Flyweight, “Please excuse the mess in my shop. I'm retired and have no time to clean up. ” There are no truer words to describe retirement for those who truly use and enjoy it. God Bless.:bigthumb:
 

·
Chief Stick-picker-upper
Joined
·
11,263 Posts
Discussion Starter #19
NICE flyweight. :thumbup1gif:
Thanks, Keith.

You can make me one if ya want.
Yes, I'd be glad to help YOU build one. All I will need from you is the material, a plane ticket(round trip, of course) and a fridge full of cold brewskies.
Note: No brew indulgence until after knock-off time. :mocking:

Did the table leg come with that corner "chamfer-ed" to accept the corner brace or did you do that? :good2:
Yes sir, they did. :thumbup1gif:

Looks great Cool White!!
Thanks, Titleist1.

The step that would take me 4 hours, I'd be sitting down continually because I'd be dizzy is, strapping it and walking in circles checking for square! :banghead: :lol:
I had no problem. My shop fridge was vacant of inventory. :mocking:

Nice work, Mr. Flyweight.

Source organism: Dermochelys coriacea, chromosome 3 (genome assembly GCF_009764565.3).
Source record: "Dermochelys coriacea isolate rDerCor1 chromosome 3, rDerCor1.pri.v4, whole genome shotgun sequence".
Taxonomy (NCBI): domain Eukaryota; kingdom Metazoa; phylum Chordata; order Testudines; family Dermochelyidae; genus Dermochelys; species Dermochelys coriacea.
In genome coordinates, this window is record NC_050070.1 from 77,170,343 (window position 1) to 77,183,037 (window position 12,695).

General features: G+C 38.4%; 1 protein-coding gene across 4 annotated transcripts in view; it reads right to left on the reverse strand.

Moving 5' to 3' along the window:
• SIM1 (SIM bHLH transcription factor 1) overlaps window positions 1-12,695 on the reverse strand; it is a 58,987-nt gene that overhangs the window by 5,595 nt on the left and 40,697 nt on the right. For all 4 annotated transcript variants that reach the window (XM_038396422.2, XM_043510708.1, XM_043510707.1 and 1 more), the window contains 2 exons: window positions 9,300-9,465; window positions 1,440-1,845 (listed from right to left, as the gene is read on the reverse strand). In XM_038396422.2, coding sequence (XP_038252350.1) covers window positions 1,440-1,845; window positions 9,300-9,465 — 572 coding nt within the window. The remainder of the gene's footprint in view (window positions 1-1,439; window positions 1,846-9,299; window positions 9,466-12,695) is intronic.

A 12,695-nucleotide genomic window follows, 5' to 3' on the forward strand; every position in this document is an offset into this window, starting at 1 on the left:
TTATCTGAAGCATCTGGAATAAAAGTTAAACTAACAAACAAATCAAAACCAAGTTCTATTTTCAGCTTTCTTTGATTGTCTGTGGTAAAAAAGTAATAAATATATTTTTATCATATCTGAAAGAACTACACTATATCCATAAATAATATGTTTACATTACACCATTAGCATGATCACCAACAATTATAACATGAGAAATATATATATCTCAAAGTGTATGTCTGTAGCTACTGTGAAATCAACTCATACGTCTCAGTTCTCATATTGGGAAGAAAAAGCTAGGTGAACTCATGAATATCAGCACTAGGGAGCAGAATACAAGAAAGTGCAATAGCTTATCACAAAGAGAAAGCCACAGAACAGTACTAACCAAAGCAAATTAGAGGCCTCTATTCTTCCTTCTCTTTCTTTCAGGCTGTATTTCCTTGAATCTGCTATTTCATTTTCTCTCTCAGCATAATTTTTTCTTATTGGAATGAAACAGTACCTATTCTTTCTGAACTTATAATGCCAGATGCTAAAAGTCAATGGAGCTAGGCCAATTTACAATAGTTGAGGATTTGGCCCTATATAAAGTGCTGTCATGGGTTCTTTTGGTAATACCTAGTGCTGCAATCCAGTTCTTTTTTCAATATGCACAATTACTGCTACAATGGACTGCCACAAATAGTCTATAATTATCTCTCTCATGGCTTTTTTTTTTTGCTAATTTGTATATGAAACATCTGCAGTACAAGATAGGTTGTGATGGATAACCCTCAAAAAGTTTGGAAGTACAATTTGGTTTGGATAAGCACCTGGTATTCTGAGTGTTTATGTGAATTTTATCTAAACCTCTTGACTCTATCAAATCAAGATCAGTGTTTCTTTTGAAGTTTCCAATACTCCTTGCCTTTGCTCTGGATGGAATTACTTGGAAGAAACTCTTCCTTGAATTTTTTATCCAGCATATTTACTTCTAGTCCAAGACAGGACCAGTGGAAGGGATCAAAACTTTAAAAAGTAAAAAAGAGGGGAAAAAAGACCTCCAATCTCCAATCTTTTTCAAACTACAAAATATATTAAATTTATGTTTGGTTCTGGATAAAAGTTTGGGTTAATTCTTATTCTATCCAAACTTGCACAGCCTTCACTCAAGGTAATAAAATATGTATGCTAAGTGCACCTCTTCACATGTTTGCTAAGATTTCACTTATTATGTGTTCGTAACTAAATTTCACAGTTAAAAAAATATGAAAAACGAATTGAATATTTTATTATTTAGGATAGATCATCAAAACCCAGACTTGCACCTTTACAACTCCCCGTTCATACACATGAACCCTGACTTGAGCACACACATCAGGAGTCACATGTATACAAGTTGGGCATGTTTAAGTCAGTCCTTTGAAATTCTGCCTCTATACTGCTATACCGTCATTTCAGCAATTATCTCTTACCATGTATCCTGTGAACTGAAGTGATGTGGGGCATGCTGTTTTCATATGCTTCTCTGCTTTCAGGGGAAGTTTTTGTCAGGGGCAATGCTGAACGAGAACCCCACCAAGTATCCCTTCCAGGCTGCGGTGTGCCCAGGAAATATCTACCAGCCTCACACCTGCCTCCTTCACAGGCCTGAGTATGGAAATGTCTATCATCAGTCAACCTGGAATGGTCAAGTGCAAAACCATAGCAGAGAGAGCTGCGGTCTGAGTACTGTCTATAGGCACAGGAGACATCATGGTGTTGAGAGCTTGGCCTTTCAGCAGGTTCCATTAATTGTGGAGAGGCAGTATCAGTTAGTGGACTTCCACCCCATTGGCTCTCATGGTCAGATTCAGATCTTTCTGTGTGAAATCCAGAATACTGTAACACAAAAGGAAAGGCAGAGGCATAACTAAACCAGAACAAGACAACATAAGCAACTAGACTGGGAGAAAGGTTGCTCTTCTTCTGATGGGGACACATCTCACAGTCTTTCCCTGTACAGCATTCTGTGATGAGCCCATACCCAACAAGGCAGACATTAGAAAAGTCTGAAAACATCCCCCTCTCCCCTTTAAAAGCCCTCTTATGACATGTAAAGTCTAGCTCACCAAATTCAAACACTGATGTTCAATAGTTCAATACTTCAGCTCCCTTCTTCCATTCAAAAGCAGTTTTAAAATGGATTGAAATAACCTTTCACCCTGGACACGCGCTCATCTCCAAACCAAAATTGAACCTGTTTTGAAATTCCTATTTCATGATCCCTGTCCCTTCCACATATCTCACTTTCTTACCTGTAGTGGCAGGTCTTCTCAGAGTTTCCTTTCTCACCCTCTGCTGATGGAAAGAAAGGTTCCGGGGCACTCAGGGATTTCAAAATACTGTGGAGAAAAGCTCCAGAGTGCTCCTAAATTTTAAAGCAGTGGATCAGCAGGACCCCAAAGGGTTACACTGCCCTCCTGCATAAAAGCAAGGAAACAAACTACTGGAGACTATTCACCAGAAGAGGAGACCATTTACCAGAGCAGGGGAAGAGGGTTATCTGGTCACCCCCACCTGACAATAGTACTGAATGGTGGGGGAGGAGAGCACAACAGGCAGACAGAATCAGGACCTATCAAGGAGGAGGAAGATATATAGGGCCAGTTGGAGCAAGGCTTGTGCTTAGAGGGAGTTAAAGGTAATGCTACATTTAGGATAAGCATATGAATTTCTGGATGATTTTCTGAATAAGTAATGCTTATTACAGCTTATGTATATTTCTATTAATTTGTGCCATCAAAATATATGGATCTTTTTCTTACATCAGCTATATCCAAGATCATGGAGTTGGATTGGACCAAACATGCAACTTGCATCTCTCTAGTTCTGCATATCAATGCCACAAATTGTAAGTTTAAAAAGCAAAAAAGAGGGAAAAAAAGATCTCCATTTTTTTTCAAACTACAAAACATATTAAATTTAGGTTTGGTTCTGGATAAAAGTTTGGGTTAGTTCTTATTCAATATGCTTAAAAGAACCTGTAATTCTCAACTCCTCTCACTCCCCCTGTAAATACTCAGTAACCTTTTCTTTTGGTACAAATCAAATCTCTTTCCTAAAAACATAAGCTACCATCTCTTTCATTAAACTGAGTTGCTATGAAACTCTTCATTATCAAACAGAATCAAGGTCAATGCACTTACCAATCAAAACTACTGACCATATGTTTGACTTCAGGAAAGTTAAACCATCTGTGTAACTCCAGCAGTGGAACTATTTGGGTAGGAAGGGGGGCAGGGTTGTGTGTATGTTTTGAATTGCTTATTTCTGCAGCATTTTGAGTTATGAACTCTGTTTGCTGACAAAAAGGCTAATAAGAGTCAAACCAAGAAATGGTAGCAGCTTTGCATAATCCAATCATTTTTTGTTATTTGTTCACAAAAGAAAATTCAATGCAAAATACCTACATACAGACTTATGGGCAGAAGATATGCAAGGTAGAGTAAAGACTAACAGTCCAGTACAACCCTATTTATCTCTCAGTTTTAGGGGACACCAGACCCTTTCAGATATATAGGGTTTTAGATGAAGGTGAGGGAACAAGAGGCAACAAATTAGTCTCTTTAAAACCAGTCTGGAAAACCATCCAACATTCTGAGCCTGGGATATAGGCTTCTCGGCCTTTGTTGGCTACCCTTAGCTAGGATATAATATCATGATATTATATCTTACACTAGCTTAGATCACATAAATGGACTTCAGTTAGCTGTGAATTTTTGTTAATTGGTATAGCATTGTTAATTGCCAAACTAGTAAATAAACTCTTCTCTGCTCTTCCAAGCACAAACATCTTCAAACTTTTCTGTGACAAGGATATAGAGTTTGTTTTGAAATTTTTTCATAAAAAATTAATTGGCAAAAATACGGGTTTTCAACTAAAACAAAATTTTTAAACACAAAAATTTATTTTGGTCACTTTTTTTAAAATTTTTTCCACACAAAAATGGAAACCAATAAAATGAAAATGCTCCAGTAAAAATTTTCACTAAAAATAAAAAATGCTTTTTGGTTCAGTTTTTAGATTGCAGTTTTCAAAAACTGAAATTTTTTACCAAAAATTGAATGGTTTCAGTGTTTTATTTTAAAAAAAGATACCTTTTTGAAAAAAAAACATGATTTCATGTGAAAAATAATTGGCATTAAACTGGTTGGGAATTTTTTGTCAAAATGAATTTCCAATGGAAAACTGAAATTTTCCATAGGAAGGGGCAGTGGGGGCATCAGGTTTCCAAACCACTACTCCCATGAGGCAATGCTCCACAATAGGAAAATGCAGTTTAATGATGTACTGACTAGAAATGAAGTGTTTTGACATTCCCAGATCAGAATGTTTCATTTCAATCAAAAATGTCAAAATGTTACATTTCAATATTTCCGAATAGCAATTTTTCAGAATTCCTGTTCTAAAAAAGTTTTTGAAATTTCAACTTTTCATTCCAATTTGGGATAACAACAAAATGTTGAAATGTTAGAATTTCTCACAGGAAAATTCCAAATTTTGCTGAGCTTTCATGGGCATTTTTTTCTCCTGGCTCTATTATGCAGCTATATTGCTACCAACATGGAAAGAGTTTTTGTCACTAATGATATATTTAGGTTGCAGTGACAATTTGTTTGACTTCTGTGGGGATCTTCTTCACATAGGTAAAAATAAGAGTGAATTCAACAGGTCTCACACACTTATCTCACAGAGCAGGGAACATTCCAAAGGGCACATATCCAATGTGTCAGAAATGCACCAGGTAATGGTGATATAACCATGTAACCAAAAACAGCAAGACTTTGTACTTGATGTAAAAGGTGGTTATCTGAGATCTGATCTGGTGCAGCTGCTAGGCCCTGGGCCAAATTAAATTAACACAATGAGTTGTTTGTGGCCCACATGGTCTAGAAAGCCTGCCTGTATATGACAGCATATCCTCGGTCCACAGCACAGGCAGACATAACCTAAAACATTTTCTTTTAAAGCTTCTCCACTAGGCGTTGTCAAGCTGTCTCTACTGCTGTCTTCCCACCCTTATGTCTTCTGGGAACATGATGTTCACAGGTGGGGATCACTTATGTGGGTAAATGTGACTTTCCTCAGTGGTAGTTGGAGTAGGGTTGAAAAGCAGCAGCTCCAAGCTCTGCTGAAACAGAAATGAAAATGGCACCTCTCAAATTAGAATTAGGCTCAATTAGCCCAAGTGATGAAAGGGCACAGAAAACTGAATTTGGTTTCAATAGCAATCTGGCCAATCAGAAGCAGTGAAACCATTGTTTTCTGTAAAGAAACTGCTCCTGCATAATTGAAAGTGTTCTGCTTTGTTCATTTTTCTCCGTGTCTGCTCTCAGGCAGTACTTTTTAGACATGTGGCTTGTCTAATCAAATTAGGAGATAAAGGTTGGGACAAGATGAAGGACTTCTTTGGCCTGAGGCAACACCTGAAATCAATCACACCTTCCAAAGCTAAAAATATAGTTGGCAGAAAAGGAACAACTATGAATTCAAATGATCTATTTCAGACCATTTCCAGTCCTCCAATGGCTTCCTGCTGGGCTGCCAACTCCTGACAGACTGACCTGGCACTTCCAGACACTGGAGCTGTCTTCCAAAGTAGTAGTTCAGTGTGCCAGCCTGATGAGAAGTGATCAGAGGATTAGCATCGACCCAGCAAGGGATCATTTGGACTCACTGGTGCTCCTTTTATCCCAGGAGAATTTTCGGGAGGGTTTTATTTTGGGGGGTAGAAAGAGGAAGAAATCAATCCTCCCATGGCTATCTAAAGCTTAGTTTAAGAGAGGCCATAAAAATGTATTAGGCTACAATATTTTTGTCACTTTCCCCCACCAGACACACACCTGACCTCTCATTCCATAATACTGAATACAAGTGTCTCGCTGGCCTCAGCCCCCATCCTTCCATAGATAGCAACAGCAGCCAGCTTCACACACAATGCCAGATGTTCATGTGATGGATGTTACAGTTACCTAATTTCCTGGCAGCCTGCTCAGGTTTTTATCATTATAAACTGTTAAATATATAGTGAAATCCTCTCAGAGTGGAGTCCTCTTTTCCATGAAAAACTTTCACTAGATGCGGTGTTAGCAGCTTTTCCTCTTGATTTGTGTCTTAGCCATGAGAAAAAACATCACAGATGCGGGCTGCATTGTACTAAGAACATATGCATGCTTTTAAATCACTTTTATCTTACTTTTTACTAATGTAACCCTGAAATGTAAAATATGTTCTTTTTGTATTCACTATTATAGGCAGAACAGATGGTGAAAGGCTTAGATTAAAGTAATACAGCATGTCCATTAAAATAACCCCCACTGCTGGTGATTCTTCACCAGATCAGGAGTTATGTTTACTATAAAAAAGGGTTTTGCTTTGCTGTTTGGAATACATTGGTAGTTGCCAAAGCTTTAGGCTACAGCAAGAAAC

Thanks, RC.
Looks like you're pretty handy with Sketch-Up, too.:thumbup1gif:
Not really. I copied the diagram from the interweb.
I tried using Sketch-Up a few time with not very much luck(on my part). I was/am well versed in sketching diagrams with Corel Print House Magic(deluxe), but it runs on XP and NT only. I don't like using the newer CorelDRAW. I do have Virtual XP install on my tower CP to run my Corel Print House Magic​, but I haven't cranked it up in quite a while.

looking good! not sure on your plans for the breadboard ends for the tabletop, but may I recommend making sure you tongue and mortis them? it makes for a better table, because it allows the wood to expand and contract naturally, without compromising glue or screw joints.

https://www.woodmagazine.com/woodworking-tips/techniques/joinery/breadboard
Thanks for the info. :bigthumb:
 

·
Chief Stick-picker-upper
Joined
·
11,263 Posts
Discussion Starter #20
Originally posted by flyweight
“Please excuse the mess in my shop. I'm retired and have no time to clean up. ”
There are no truer words to describe retirement for those who truly use and enjoy it. God Bless.:bigthumb:
Throughout the years, I've heard this from other who have retired and sort of imagined their situation, but didn't fully grasp the magnitude until I retired.

:good2:
 
1 - 20 of 99 Posts
Top